Words by Lochy Maybury
A nuclear disaster has devastated the United States. The population has been decimated; those remaining number a million or less, excluding the cockroaches who will outlive us all. A group of survivors huddle around a fire collectively piecing together and retelling The Simpsons episodes as a way to pass the time and to keep the terror of the outside world at bay, even temporarily.
Mr Burns – A Post-Electric Play is a world of stark contrasts. As the group of survivors become more engrossed in their Simpsons retellings they form a touring troupe re-enacting entire episodes, commercials included. It is fun, joyful and so easily accessible to the audience. However, you are occasionally sharply reminded of the world they now inhabit; a world where much like The Last of Us or The Road the monsters aren’t zombies or mutants, but people.
Opening night had a few minor hiccups which only seemed to heighten the audiences’ enjoyment, such was the tone of the piece. The cast is tight-knit; going from gritty naturalism to ritualistic tragic opera with ease. Jonathon Oxlade’s design is sparse and necessarily pared-back. Post-apocalyptic wastelands work well on film, but in a live performance setting, starkness allows the audience to imagine the worst, much like the characters.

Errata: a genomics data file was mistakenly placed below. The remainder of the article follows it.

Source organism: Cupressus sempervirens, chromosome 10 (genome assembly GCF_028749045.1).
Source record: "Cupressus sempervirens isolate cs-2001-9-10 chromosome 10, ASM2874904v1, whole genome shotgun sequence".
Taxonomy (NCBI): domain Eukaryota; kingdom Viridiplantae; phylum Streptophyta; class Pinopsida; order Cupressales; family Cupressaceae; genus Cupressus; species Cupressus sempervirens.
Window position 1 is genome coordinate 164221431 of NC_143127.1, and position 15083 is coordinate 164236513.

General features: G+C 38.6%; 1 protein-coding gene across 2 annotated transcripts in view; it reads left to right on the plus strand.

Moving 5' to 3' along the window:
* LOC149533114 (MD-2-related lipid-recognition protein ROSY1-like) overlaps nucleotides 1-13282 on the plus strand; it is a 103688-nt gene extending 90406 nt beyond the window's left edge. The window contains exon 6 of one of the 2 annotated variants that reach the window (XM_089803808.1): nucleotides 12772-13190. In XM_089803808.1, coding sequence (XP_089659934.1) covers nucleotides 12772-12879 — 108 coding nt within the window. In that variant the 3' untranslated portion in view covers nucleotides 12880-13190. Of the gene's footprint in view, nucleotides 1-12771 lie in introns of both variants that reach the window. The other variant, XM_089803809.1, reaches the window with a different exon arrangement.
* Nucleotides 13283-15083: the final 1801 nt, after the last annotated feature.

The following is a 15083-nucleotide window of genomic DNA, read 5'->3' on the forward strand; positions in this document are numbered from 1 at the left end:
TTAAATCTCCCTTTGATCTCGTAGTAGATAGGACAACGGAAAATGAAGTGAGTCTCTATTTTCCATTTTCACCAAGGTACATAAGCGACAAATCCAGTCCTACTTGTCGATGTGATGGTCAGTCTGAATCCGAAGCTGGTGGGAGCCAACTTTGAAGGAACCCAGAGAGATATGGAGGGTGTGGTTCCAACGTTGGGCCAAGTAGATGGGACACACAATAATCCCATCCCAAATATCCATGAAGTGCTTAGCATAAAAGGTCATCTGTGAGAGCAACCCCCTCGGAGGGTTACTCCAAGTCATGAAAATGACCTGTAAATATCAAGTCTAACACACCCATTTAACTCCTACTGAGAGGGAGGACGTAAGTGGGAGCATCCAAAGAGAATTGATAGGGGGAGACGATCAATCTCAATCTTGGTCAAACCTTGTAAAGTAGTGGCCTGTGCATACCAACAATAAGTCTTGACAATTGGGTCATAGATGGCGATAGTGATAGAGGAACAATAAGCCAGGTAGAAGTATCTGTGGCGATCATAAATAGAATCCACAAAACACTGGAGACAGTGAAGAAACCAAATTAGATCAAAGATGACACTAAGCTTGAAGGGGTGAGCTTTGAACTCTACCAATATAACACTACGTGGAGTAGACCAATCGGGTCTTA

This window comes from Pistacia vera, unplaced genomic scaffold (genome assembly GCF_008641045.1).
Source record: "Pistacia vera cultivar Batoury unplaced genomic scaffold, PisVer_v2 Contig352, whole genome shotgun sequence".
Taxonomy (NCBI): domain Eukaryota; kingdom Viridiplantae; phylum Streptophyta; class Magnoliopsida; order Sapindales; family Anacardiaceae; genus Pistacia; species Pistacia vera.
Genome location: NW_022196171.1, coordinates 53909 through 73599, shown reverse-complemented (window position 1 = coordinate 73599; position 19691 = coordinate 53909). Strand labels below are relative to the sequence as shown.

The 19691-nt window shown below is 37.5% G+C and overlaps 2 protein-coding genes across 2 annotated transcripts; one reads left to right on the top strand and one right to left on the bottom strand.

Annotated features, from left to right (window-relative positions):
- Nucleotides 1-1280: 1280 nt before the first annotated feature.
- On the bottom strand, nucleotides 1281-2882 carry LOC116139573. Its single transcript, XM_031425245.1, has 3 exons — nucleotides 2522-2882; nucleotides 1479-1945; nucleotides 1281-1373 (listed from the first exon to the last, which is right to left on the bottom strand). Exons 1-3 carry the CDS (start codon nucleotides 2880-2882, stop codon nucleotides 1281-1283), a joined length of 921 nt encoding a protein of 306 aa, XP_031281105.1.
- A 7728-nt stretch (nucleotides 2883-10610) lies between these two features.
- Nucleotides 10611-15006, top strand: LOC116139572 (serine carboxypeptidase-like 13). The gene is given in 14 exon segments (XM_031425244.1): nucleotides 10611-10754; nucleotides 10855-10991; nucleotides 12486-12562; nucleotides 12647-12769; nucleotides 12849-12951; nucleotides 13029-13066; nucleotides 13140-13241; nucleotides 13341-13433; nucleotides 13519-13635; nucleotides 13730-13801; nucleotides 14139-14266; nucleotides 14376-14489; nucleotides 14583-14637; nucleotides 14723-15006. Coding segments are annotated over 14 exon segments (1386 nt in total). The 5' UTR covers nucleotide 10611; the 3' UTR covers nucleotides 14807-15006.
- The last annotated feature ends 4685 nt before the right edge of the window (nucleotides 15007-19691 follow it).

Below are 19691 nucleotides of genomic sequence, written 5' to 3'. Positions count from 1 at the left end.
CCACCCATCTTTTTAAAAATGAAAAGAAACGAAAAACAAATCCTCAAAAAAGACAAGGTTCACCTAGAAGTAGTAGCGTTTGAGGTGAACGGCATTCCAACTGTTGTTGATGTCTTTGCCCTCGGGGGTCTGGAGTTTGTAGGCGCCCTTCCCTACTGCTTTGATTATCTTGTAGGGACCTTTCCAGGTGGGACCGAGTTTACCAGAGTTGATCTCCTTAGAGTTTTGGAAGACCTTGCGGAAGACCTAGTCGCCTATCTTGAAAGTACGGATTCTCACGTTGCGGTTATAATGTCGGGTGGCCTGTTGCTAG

Mr Burns is by far one of the most original works State Theatre has ever programmed; an ingenious look at the role of storytelling in communities. What do we take from stories? How do they shape us and how do we shape them to suit our needs? The Simpsons isn’t just a TV show; it’s common ground for millions of people and an opportunity to form communities. In a political climate more divided and dangerous than ever before, maybe a Simpsons marathon is more on the cards than we thought.
Mr Burns: A Post-Electric Play is on at Space Theatre, Adelaide Festival Centre, until May 13. Tickets & info here